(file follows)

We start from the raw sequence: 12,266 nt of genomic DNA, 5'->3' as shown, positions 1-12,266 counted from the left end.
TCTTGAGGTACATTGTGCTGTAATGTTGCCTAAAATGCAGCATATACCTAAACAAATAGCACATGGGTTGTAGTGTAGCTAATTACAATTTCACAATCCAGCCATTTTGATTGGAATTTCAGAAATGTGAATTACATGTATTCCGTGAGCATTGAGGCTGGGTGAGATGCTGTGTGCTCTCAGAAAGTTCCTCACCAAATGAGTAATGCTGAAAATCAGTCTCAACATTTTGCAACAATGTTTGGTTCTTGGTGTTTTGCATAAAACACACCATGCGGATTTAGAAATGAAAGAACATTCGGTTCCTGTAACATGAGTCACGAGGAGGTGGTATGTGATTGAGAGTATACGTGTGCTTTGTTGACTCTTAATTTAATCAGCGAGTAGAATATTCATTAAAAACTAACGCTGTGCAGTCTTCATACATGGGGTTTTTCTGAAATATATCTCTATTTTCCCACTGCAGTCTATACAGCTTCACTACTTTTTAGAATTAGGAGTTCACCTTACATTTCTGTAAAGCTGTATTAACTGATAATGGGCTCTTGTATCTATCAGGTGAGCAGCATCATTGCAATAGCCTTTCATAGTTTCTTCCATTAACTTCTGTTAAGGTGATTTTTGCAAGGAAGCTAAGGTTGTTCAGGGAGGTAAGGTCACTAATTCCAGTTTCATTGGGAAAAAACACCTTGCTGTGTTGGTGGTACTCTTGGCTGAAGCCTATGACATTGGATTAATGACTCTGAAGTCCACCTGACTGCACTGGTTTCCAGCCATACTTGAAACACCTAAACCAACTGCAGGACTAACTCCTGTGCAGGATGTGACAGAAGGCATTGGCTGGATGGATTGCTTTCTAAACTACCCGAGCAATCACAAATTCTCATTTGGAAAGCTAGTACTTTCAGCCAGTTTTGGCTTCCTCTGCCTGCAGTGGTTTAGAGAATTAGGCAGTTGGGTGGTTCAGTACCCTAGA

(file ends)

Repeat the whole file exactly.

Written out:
We start from the raw sequence: 12,266 nt of genomic DNA, 5'->3' as shown, positions 1-12,266 counted from the left end.
TCTTGAGGTACATTGTGCTGTAATGTTGCCTAAAATGCAGCATATACCTAAACAAATAGCACATGGGTTGTAGTGTAGCTAATTACAATTTCACAATCCAGCCATTTTGATTGGAATTTCAGAAATGTGAATTACATGTATTCCGTGAGCATTGAGGCTGGGTGAGATGCTGTGTGCTCTCAGAAAGTTCCTCACCAAATGAGTAATGCTGAAAATCAGTCTCAACATTTTGCAACAATGTTTGGTTCTTGGTGTTTTGCATAAAACACACCATGCGGATTTAGAAATGAAAGAACATTCGGTTCCTGTAACATGAGTCACGAGGAGGTGGTATGTGATTGAGAGTATACGTGTGCTTTGTTGACTCTTAATTTAATCAGCGAGTAGAATATTCATTAAAAACTAACGCTGTGCAGTCTTCATACATGGGGTTTTTCTGAAATATATCTCTATTTTCCCACTGCAGTCTATACAGCTTCACTACTTTTTAGAATTAGGAGTTCACCTTACATTTCTGTAAAGCTGTATTAACTGATAATGGGCTCTTGTATCTATCAGGTGAGCAGCATCATTGCAATAGCCTTTCATAGTTTCTTCCATTAACTTCTGTTAAGGTGATTTTTGCAAGGAAGCTAAGGTTGTTCAGGGAGGTAAGGTCACTAATTCCAGTTTCATTGGGAAAAAACACCTTGCTGTGTTGGTGGTACTCTTGGCTGAAGCCTATGACATTGGATTAATGACTCTGAAGTCCACCTGACTGCACTGGTTTCCAGCCATACTTGAAACACCTAAACCAACTGCAGGACTAACTCCTGTGCAGGATGTGACAGAAGGCATTGGCTGGATGGATTGCTTTCTAAACTACCCGAGCAATCACAAATTCTCATTTGGAAAGCTAGTACTTTCAGCCAGTTTTGGCTTCCTCTGCCTGCAGTGGTTTAGAGAATTAGGCAGTTGGGTGGTTCAGTACCCTAGA